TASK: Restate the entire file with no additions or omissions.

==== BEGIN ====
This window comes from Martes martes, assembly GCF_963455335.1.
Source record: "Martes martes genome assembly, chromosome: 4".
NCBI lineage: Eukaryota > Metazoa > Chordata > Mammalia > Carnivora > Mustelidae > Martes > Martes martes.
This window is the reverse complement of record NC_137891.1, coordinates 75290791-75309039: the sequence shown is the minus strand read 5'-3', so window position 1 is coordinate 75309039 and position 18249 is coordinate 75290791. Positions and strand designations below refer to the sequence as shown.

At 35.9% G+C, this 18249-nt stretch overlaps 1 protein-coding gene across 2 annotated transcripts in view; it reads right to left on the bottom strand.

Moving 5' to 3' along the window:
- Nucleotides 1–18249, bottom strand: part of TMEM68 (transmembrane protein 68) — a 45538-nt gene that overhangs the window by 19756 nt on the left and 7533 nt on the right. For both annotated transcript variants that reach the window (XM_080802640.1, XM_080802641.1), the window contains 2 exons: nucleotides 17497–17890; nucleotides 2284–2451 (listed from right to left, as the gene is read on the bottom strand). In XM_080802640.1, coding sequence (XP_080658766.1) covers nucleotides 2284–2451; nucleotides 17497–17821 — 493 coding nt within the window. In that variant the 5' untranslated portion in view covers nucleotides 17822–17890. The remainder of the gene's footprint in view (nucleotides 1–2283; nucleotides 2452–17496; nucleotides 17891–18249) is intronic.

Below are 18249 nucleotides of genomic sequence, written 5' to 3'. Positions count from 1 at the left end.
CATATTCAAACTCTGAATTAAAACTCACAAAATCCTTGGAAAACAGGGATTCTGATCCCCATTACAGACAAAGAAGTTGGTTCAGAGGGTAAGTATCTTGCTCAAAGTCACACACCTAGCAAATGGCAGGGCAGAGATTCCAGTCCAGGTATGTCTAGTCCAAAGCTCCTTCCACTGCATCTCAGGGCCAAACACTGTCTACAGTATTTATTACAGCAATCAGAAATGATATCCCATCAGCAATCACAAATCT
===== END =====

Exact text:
This window comes from Martes martes, assembly GCF_963455335.1.
Source record: "Martes martes genome assembly, chromosome: 4".
NCBI lineage: Eukaryota > Metazoa > Chordata > Mammalia > Carnivora > Mustelidae > Martes > Martes martes.
This window is the reverse complement of record NC_137891.1, coordinates 75290791-75309039: the sequence shown is the minus strand read 5'-3', so window position 1 is coordinate 75309039 and position 18249 is coordinate 75290791. Positions and strand designations below refer to the sequence as shown.

At 35.9% G+C, this 18249-nt stretch overlaps 1 protein-coding gene across 2 annotated transcripts in view; it reads right to left on the bottom strand.

Moving 5' to 3' along the window:
- Nucleotides 1–18249, bottom strand: part of TMEM68 (transmembrane protein 68) — a 45538-nt gene that overhangs the window by 19756 nt on the left and 7533 nt on the right. For both annotated transcript variants that reach the window (XM_080802640.1, XM_080802641.1), the window contains 2 exons: nucleotides 17497–17890; nucleotides 2284–2451 (listed from right to left, as the gene is read on the bottom strand). In XM_080802640.1, coding sequence (XP_080658766.1) covers nucleotides 2284–2451; nucleotides 17497–17821 — 493 coding nt within the window. In that variant the 5' untranslated portion in view covers nucleotides 17822–17890. The remainder of the gene's footprint in view (nucleotides 1–2283; nucleotides 2452–17496; nucleotides 17891–18249) is intronic.

Below are 18249 nucleotides of genomic sequence, written 5' to 3'. Positions count from 1 at the left end.
CATATTCAAACTCTGAATTAAAACTCACAAAATCCTTGGAAAACAGGGATTCTGATCCCCATTACAGACAAAGAAGTTGGTTCAGAGGGTAAGTATCTTGCTCAAAGTCACACACCTAGCAAATGGCAGGGCAGAGATTCCAGTCCAGGTATGTCTAGTCCAAAGCTCCTTCCACTGCATCTCAGGGCCAAACACTGTCTACAGTATTTATTACAGCAATCAGAAATGATATCCCATCAGCAATCACAAATCT